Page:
5. 1971 – Pat Sullivan over Ed Marinaro and Greg Pruitt
Auburn’s Pat Sullivan won the Heisman Trophy in 1971 by throwing for 2,012 yards and 20 touchdowns, beating Cornell’s Ed Marinaro and Oklahoma’s Greg Pruitt.
Sullivan went on to play a few years in the NFL, but he never had the kind of success he did at Auburn. He did color commentary for the Tigers for five years before going into coaching. In 1992, Sullivan became head coach at TCU, where perhaps his most notable achievement was recruiting the aforementioned Heisman snub LaDainian Tomlinson.
Marinaro’s numbers were spectacular (1,881 yards rushing, 24 touchdowns) at Cornell, as he set many NCAA and Ivy League records, but the level of competition he faced bumped him to a second-place finish. He did become a pretty accomplished actor, though, starring on Hill Street Blues.
Greg Pruitt, the third-place finisher, proved to have the best football career of the three finalists. In 1971, Pruitt ran all over the Big 8, amassing 1,665 yards rushing on only 178 carries (9.4 ypc). He racked up 17 touchdowns as well.
Pruitt’s jerseys also led to a rules change to outlaw tear-away jerseys, which were considered to give the runner an advantage against tackling.
After another year with the Sooners, Pruitt went to the NFL where he made 5 Pro Bowls with the Browns and Raiders. He also won a Super Bowl with the Raiders after the 1983 season.
I give the nod to Pruitt, as his stats were incredible, he played for a powerhouse in a prestigious conference, and he was able to continue his level of play in the NFL. Plus, he inspired a rules change in football and, for better or worse, not many guys can say that.
4. 1997 – Charles Woodson over Peyton Manning and Randy Moss
Full disclosure: I am a huge Michigan fan and a huge Oakland Raiders fan (weird, I know, but that’s a story for another day). Naturally, I love Charles Woodson.
Just because I like Woodson so much doesn’t mean he deserved the 1997 Heisman Trophy.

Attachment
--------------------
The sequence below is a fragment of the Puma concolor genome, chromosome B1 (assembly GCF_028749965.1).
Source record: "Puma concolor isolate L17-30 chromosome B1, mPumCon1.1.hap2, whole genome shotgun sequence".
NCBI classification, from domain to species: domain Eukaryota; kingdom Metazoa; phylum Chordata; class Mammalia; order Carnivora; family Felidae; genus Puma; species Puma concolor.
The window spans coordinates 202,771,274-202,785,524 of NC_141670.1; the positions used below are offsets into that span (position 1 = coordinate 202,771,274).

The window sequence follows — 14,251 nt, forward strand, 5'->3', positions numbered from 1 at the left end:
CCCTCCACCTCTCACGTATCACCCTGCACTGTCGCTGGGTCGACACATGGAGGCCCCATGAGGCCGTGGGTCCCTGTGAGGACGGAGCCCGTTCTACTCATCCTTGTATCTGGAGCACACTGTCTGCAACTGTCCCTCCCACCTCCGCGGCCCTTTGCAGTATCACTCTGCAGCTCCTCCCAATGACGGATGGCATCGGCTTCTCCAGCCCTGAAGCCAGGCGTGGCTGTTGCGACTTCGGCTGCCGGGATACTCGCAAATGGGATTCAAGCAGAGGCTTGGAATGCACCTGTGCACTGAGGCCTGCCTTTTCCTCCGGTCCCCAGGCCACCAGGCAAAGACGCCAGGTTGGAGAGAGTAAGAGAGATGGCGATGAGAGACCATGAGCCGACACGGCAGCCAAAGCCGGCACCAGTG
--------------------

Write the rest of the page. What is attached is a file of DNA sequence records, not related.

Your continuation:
Defensive players aren’t often in the conversation for the Heisman (Woodson was the first primarily defensive player to win the award), so for one to win you would think there would have either have to be a shortage of strong offensive candidates or the defender would have be once-in-a-generation good.
1997 had plenty of offensive firepower, and while Woodson was great, I don’t think he was great enough to beat out the following two players.
Tennessee’s Peyton Manning – maybe you’ve heard of him – came in second in the Heisman vote after passing for 3,819 and 36 touchdowns. After a great college career, Manning went on to be drafted first overall by the Indianapolis Colts.
Unless you’ve been living under a rock, you know that Manning is still racking up big numbers in the pros for the Denver Broncos. By any measure, Manning is considered one of the greatest quarterbacks of all time. He will be a first-ballot Hall of Famer selection, and he has a chance to break many career passing records in the NFL.
Not bad for a guy who lost the Heisman Trophy to a defensive back.
A mercurial wide receiver from Marshall finished 4th in the voting that year. Randy Moss gave us a sneak peek at the future by catching 90 passes for 1,647 yards and 25 touchdowns as a sophomore. He helped lead the Thundering Herd to a conference title in their first year as a Division 1-A football program.
Moss was a unique receiving threat, boasting world-class speed and optimum size, which led to immediate success in the NFL. But Moss had his share of problems in the NFL, namely his diva-like disposition and reputation as a malcontent.
Looking at his career as a whole, however, you can’t deny he is one of the greatest wide receivers to ever play football. Moss ranks 2nd in career touchdown receptions, 6th in receiving yards, and 10th in receptions. Considering that he is still active (if not as productive as years’ past), he has a chance to improve on those numbers yet.
As much as I am happy that Woodson won the award, I credit it more to the style points he received by making huge plays in rivalry games and to Michigan winning the national championship that year. The unbiased part of me knows that this should have been Peyton’s Heisman.
3. 1975 – Archie Griffin over Chuck Muncie and Tony Dorsett
College football has only ever had one player win two Heisman Trophies. In my opinion, and with the benefit of hindsight, there should have been one man to win two Heisman Trophies, but that man is not Archie Griffin (more on that at #1).
Ohio State’s Griffin was definitely a great college running back, but when you stack up his stats (1,357 yards, 5.5 ypc, 4 touchdowns) against those of Cal’s Muncie (1,460 yards, 6.4 ypc, 13 touchdowns) and Pitt’s Dorsett (1,544 yards, 6.8 ypc, 11 touchdowns), it’s tough to say he should have won the Heisman in 1975.